If you want to know what’s really going on, then follow the money. For health informatics, it might seem obvious that the money in question is the £10 billion we blew on the National Programme for IT in the NHS.
But that was the just the local NHS spend. Back in the real world, citizens were spending their own money on a very different kind of informatics. Follow this money and it leads you in a completely different direction.
Assume each household spends a rather modest £300 per year to fund all their phones, PCs and broadband. Multiply that by the 25m households in the UK and you find that citizens spent around £75 billion over the NPfIT decade. So, NHS £10 billion; citizens £75 billion.
Marx was right?
Of course, people did this to get hooked up with email, to shop, blog, Tweet and tell their friends just how friendly they were on Facebook - but that’s just the transactional stuff.
At a system level, the £75 billion meant that society got networked - that is to say is that every node on the net (which means anyone with a connection) got ubiquitous information, always on messaging, a public voice and the ability to find ‘people like me’ at the click of a mouse.
In a word, we all got a bit more power and became part of what sociologists who study the web call the ‘world of networked individualism’. It is hard to underestimate the importance of this change – just look at the Arab spring, or the music, newspaper and travel industries.
A Marxist might conclude that the means of production have finally been liberated to the masses and that revolution is about to ensue.
And in a way it is – for when nine year old Martha Payne can bring Argyll and Bute Council to heel over her school dinners (via a photo blog that the council tried – and failed – to suppress) then the world is clearly changing.
Clearing the brain fog
So should the NHS, that great dowager duchess of British society, be trembling in her boots? Well, you would be forgiven for thinking that right now patients have used their new found health informatics just to look stuff up, seek out fellow suffers for mutual support, and – if they are lucky – to order the occasional repeat prescription online.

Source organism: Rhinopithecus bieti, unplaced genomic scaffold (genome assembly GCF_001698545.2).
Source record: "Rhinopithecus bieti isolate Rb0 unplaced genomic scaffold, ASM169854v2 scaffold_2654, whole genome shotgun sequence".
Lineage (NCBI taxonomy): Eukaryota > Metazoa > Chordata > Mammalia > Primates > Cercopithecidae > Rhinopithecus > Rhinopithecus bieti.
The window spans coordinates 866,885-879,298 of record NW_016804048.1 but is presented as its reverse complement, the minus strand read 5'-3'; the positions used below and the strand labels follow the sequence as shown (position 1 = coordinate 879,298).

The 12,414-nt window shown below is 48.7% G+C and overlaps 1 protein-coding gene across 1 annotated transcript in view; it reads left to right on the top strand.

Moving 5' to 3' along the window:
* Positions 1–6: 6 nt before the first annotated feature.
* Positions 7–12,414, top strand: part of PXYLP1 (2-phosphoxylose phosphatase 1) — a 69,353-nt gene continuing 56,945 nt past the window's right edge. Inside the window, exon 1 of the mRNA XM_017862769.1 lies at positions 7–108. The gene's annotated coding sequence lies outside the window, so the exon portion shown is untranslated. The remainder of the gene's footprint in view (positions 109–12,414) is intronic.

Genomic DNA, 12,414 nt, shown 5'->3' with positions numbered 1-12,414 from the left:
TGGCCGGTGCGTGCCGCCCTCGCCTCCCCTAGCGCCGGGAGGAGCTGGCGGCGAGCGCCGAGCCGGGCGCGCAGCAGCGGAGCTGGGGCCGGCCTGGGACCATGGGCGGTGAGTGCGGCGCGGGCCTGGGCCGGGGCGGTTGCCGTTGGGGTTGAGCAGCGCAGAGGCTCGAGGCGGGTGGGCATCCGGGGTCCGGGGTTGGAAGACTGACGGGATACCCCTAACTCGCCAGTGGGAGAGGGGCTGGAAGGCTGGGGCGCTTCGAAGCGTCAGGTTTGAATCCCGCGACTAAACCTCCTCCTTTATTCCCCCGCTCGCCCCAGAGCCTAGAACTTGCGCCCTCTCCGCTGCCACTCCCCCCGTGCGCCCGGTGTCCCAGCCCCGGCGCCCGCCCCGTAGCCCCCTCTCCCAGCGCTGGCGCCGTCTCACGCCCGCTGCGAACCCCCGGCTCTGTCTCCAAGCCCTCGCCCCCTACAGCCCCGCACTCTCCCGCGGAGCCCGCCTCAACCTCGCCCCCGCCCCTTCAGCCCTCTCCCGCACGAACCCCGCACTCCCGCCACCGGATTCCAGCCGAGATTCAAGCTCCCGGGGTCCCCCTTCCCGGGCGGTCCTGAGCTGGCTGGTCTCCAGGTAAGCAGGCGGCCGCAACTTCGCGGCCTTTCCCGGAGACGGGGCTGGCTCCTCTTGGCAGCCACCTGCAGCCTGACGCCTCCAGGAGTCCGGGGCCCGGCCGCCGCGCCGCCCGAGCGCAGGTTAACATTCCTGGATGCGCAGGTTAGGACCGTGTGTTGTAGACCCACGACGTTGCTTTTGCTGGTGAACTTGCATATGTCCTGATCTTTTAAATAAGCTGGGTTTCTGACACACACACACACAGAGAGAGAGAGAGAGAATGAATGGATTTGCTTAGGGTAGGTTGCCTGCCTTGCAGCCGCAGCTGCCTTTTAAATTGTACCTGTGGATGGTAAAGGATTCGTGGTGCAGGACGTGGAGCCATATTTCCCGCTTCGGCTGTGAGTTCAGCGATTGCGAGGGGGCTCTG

But behind these mundane uses, a revolution is indeed gathering. Take a look at this infographic from PatientsLikeMe, which shows how 29,000 people with MS experience their illness and rate their medication.
*Courtesy of PatientsLikeMe
This is new, people-generated knowledge. I was a GP for 25 years, but I had no idea that ‘brain fog’ was one of the commonest symptoms for people with MS. It is only when 29,000 people come together that this kind of knowledge emerges.
This world-wide community is not controlled by ‘us’ but by ‘them’. It didn’t ask any ethics committee for permission to come into existence, and it doesn’t follow any research protocol as it probes new treatments and gathers data about side effects.
This is people coming together to exercise their web-enabled voice and share the reality of a disease that is devastating their lives. And along the way creating value for themselves, for clinicians and for PatientsLikeMe.
Power is shifting
That £75 billion means citizen informatics is often way ahead of NHS informatics. You know this every time you find you can’t use Skype at work.
Or when you compare the companies that create value for you as a citizen (Amazon, Google, Wikipedia, Apple) with those that partner the NHS (CSC, iSoft and …… you get my point).
Follow the money and it tells you that the really disruptive innovations in health are likely toarise from citizens coming together to do new stuff in new ways - and not giving a fig for what clinicians and managers think.
This is a new and very different world for health professionals and for health informatics. To understand it you need to really feel the power of that £75 billion and see just what it means for citizens to collectively know more, communicate more and create more.
Look around at politicians, the police, the media, bankers and you can see power leaching away from elites. As this process accelerates new opportunities will open up in health services.
Many of these will be disruptive rather than incremental but health and healing have always been a joint endeavour between patients and their carers.
If we can reach out from our citadels to where the networked citizenry are already encamped then perhaps we can create a health service worthy of the 21st century.
About the author: Paul Hodgkin is chief executive of Patient Opinion, a website on which patients, service users, carers and staff can share their stories of care across the UK. Patient Opinion is a not-for-profit social enterprise based in Sheffield. Until 2011 Paul also worked as a GP and has published widely including in the BMJ, British Journal of General Practice and the Guardian and the Independent.
Dr Paul Hodgkin will be giving a speech called ‘alive and clicking: social media, patients and the NHS’ at EHI Live 2012, the two day conference and exhibition where the eHealth community meets.Tweet #ehilive
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